The game is faithfully based upon the Mad Magazine comics, Spy Vs. Spy, and sports split-screen espionage of the sort that usually involves one of its two players getting hurt -- and sometimes both of them! The primary objective is to gather items hidden throughout the rooms of the diplomatic embassy, with the ultimate prize being the briefcase full of secrets, with the player lucky enough to find that and lay enough traps to slow down their foe long enough for them to slip out of the embassy and make it to their idling G4 to fly the secrets back to their home base, well, you should easily get the idea that it offers the sort of classic strategic game play that conforms to the spirit and the intent of the original comics.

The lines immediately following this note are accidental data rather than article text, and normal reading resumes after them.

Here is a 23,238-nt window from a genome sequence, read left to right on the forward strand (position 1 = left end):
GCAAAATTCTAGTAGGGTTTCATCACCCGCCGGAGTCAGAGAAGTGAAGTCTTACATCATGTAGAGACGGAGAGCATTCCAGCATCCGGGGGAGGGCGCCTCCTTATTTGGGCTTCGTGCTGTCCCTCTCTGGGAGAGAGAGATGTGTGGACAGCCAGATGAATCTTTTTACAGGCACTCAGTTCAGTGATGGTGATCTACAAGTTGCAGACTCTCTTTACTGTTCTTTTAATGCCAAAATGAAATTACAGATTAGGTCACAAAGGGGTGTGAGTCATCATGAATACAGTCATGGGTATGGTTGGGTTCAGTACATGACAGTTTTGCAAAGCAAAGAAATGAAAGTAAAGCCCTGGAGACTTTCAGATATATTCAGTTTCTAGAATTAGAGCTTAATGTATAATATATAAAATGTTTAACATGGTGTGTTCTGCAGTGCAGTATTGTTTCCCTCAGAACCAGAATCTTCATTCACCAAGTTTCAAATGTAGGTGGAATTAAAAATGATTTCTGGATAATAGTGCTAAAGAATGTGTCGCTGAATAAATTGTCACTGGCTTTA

In addition to sidling up to the opposition and beating the tar out of them, gamers get to lay traps that range from the simple to the complex, transforming the various objects, containers, and doors into potentially dangerous search targets -- but of course it would not by Spy Vs. Spy if there was not an "out" -- and in this case players can defuse or disable the traps as long as they correctly guess which type has been laid without first setting it off of course!

The truly fascinating element to the game is the fact that getting kacked by one of the enemy traps -- or one of your own (it happens) sets you back to the start with your ill-gotten-gains temporarily lost to you and, naturally, forces you to retrace your previous steps through the embassy and, depending upon how deep you had progressed towards the exit, also forces you to try to remember exactly what traps you laid yourself, and precisely where you laid them, because as was mentioned above, you can get just as dead setting off one of your own traps as you can setting off one set by your enemy!